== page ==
>>7789502

I think I need to look at this much slower tomorrow once I'm less burnt out...

>>7789809

I looked at some other peoples' proofs, they all seem to do the same thing as me until the very last step, where they switch the derivative operators with B in a way I feel is arbitrary and lawless.

I suppose my question from the beginning was, can anyone argue why the last line of manipulation should let me swap the order of the operators and B?

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>>7789523

In geometric algebra the operation of taking a j-vector and a k-vector and combining them to make a (j+k)-vector is called the outer product. Apparently it's done to keep it distinct from the exterior product in the exterior algebra, which is related but different.

>>7789868

The two are distinct but related, for example a 2-form would just be the curl of a 1-vector field in geometric algebra.

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>>7789757

Differential forms are just a rigorous way of talking about differentials.

The exterior derivative, d, takes a function f to its differential [math]df = f_x dx + f_y dy + f_z dz[/math]. This is called a 1-form, and a general 1-form looks like [math]f dx + g dy + h dz[/math].

That doesn't tell us what dx, dy, and dz actually are, but it is an intuitive picture. We make this rigorous by thinking of a differential as a linear functional on the tangent vectors at a point, which is a useful construction because it carries over to general manifolds other than R^n (like curves and surfaces). More abstractly, one can think of differentials as sections of the cotangent bundle, but that's just an abstract way of saying "linear functional on tangent vectors".

By applying this operation again, we get 2-forms from our 1-forms, which look like [math]f dx \wedge dy + g dy \wedge dz + h dz \wedge dx[/math]. Finally, we have 3-forms, that look like [math]f dx \wedge dy \wedge dz[/math].

The hodge dual (not duel) is the map that exchanges 0-forms (smooth functions) and 3-forms, and exchanges 1-forms and 2-forms. This is done by sending f -> [math]f dx \wedge dy \wedge dz[/math], and [math]f dx + g dy + h dz[/math] to [math]f dy \wedge dz + g dz \wedge dx + h dx \wedge dy[/math].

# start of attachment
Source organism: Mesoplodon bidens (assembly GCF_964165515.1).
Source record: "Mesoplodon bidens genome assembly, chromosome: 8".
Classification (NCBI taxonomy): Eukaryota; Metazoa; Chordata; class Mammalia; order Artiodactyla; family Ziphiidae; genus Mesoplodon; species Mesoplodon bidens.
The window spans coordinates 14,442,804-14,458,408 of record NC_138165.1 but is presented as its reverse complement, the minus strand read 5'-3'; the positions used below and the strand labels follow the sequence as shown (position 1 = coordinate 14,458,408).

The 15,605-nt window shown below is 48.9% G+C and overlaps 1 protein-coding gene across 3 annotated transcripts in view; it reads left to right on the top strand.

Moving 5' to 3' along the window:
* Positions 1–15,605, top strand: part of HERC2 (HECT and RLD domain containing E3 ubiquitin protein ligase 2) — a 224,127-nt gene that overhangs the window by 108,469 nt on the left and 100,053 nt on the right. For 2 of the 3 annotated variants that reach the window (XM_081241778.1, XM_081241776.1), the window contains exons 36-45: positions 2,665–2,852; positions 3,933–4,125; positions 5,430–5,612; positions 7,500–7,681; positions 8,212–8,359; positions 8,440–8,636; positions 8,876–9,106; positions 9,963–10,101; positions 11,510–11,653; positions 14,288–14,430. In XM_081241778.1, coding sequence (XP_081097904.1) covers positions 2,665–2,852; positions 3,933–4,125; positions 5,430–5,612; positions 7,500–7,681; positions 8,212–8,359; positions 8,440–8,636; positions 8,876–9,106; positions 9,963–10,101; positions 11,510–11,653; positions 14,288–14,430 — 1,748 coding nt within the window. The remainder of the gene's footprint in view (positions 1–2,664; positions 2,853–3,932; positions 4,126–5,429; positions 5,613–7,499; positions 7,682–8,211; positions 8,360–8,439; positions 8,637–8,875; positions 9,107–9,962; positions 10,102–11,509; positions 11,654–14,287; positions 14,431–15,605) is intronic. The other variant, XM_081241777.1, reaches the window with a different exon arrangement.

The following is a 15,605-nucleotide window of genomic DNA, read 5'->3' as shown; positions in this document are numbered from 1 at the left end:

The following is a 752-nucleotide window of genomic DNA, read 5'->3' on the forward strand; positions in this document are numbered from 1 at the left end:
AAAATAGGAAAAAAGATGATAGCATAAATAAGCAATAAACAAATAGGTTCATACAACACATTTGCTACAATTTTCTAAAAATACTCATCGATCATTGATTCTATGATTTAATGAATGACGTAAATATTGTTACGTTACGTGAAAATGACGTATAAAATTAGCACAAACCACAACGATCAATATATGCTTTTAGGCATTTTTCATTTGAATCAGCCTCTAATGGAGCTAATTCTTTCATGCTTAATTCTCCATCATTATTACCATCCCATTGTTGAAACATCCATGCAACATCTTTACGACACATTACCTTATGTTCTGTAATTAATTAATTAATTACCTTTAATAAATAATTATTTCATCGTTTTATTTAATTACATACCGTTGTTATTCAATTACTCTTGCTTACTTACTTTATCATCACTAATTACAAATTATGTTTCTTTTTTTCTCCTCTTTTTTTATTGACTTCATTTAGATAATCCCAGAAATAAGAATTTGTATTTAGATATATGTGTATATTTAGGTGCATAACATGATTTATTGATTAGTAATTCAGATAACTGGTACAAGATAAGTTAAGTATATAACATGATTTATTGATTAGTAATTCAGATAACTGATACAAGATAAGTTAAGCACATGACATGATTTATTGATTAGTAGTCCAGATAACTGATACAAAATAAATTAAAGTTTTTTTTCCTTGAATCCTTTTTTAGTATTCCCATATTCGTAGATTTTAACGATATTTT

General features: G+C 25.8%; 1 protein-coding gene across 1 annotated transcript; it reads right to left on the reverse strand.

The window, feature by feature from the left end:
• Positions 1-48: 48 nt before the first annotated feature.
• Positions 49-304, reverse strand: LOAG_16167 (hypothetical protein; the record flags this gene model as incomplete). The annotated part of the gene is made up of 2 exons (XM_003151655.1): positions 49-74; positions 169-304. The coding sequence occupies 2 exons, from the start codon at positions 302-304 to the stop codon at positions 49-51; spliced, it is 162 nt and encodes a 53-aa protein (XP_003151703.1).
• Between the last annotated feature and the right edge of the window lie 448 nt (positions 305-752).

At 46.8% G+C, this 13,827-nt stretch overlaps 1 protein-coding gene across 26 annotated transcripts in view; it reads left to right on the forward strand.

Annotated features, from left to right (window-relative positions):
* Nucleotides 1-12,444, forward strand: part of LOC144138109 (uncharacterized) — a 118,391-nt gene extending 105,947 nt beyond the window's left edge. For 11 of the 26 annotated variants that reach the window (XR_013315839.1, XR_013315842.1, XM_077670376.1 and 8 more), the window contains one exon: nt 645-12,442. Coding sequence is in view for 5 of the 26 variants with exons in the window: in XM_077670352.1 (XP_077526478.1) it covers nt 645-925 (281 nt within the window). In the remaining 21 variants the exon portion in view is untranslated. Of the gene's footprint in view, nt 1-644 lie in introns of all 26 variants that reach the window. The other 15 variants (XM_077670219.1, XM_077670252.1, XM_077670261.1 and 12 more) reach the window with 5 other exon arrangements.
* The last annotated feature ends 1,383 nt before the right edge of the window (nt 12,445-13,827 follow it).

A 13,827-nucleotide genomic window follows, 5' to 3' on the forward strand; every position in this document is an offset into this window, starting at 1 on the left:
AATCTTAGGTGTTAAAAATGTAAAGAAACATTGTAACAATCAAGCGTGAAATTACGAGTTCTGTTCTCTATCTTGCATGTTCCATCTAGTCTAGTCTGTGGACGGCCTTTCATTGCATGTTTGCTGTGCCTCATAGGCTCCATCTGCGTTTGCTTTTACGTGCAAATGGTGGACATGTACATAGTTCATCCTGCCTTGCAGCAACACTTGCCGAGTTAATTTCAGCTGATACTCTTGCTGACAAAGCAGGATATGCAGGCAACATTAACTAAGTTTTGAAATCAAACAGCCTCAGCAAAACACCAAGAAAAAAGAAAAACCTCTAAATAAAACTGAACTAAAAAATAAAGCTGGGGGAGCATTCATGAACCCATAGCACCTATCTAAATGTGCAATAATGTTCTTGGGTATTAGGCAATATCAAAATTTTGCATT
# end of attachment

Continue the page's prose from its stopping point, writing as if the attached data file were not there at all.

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>>7789868

>I suppose my question from the beginning was, can anyone argue why the last line of manipulation should let me swap the order of the operators and B?

You can swap them as they're not commutative, but you also don't need to, you're almost at the goal anyway! You need to remember that there is an implicit summation over j and k, and l and m, and that summation rule sticks throughout the calculation.

Soo you sum the dj an dl operator over the first delta functions, which all disappear unless j = m and l = i, and you sum the dj and dl operators over the second delta functions which all disappear unless j=l AND you sum Bm over the delta_im function which gets you Bi. Then the result is already visible.

This is why i prefer the covariant method given here >>7789459, because it lets immediately see over which indeces you sum up.

Btw, I always liked the explanation of summation and tensor calculus in G. Wald's general relativity. If you skip the abstract defintion of a vector on a manifold (it's interesting but not necessary) he precicely explains everything about lowered and contracted indeces you need to know.

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>>7791009

Spivak's calculus on manifolds is a decent rigorous intro to differential forms as well.